The country’s House of Cartoon and the Sarcheshmeh Cultural Complex organised the competition and are offering $12,000 to the winner, according to the Tehran Times.
The work will go on display at the Palestine Museum of Contemporary Art in Tehran as well as other venues across the capital city.
While Holocaust denial is not uncommon in the Islamic Republic, it is believed this latest competition, has been organised as a response to Charlie Hebdo’s front cover in the edition after the attacks which featured a portrayal of Muhammad.
The edition, whose cover had a drawing of the prophet holding a sign reading “Je suis Charlie” below the words “All is forgiven”, sold over seven million copies.
While Iran officially condemned the attacks in France, several hundred hard-line Iranians held protests against Charlie Hebdo’s decision to publish the cartoon.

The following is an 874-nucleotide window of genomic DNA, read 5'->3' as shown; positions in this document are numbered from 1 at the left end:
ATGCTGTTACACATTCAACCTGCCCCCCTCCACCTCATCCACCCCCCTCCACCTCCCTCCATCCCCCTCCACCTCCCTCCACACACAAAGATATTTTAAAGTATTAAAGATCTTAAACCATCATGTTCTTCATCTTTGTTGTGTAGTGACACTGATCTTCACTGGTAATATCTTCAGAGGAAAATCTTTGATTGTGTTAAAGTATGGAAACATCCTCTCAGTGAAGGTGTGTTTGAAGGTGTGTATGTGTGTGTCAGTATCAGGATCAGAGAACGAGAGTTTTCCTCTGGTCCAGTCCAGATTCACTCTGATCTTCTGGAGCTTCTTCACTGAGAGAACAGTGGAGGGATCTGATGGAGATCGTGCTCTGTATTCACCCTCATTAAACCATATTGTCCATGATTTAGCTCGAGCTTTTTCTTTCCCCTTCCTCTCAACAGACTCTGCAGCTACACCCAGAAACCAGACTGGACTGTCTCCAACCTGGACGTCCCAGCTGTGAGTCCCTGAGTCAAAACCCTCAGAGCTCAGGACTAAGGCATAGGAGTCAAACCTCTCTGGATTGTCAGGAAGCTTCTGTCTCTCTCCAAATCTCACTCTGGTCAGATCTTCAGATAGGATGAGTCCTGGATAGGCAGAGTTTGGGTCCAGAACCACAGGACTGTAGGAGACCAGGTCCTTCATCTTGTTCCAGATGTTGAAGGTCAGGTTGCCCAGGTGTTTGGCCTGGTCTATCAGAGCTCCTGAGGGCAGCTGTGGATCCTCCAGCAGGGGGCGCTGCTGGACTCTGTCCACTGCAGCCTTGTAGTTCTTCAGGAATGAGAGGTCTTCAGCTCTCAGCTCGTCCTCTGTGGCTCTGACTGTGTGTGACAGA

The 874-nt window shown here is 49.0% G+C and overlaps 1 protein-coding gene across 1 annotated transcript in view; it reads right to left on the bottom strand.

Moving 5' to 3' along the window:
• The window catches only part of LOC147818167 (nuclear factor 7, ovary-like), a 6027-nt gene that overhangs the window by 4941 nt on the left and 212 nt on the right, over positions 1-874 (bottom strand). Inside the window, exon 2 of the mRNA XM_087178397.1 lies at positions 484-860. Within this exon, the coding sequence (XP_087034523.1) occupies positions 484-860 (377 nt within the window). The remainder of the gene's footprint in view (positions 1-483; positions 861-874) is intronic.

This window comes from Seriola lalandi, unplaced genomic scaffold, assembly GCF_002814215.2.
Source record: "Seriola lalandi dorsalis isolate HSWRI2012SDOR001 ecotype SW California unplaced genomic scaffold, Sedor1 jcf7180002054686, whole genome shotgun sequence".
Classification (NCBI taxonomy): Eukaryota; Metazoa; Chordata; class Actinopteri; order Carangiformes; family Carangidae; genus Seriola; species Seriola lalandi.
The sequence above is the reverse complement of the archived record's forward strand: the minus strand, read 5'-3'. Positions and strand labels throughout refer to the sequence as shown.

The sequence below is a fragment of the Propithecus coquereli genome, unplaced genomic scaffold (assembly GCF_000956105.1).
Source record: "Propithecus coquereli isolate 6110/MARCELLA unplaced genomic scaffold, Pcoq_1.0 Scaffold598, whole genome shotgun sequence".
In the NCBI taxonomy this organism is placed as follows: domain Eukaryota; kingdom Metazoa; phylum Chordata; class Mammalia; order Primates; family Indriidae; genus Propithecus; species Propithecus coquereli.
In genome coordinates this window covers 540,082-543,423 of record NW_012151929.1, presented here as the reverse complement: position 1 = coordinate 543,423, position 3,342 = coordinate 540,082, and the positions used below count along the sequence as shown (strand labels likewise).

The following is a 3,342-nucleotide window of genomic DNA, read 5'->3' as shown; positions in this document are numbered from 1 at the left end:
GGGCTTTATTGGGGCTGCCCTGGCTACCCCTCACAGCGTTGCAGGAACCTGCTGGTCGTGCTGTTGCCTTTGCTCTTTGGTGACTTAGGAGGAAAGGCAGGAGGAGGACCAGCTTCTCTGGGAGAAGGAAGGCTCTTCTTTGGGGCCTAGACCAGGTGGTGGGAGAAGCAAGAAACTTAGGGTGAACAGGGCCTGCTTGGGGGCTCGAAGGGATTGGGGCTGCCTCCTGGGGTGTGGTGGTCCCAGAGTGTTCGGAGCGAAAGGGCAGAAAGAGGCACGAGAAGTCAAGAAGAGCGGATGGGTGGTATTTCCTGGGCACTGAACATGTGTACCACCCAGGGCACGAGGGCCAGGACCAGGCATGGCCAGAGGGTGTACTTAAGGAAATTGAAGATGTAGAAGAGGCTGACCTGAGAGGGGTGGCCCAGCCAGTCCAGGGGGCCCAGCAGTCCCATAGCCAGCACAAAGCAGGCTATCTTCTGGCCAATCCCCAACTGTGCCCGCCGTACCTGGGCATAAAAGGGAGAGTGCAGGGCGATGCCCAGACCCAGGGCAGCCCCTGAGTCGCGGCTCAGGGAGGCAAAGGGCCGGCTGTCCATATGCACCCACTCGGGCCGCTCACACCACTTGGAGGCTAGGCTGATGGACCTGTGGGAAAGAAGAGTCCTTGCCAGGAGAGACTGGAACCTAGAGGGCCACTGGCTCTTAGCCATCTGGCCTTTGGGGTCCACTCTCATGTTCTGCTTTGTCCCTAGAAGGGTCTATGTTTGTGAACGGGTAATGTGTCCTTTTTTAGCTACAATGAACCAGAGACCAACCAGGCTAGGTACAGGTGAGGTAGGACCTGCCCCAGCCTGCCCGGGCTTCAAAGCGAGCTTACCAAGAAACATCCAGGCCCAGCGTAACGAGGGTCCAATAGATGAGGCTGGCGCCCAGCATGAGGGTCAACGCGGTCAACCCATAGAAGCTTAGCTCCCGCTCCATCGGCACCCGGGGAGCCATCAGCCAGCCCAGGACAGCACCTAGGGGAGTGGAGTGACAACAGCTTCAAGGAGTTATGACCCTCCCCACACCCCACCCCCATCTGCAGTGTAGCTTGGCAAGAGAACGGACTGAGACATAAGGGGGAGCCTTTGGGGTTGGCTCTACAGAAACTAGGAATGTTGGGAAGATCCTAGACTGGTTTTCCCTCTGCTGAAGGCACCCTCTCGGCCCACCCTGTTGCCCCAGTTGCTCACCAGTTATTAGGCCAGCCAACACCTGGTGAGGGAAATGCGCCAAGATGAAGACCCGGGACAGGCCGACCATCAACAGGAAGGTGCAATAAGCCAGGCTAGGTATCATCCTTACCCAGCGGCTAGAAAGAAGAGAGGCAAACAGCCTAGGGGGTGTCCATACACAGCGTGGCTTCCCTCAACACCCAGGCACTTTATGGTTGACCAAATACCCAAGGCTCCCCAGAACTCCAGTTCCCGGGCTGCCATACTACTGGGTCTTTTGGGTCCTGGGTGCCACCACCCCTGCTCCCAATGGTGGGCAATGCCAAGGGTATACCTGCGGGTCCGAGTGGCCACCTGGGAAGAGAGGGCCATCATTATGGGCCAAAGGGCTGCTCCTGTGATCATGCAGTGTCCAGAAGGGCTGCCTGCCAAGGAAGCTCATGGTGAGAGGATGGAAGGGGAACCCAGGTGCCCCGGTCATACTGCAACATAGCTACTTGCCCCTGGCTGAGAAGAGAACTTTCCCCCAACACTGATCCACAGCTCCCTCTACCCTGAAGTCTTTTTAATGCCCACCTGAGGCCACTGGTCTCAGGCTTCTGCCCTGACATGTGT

It’s not the first time a cartoon competition has been held in Iran around the theme of Holocaust denial.
In 2006 the Iranian newspaper Hamshahri held a similar competition in response to the publication of Muhammad cartoons by the Danish newspaper Jyllands-Posten.
The motivation was to denounce the apparent hypocrisy of the west around freedom of expression “which forbids any debate about the legitimacy of the Holocaust”.
It was widely condemned by Jewish groups.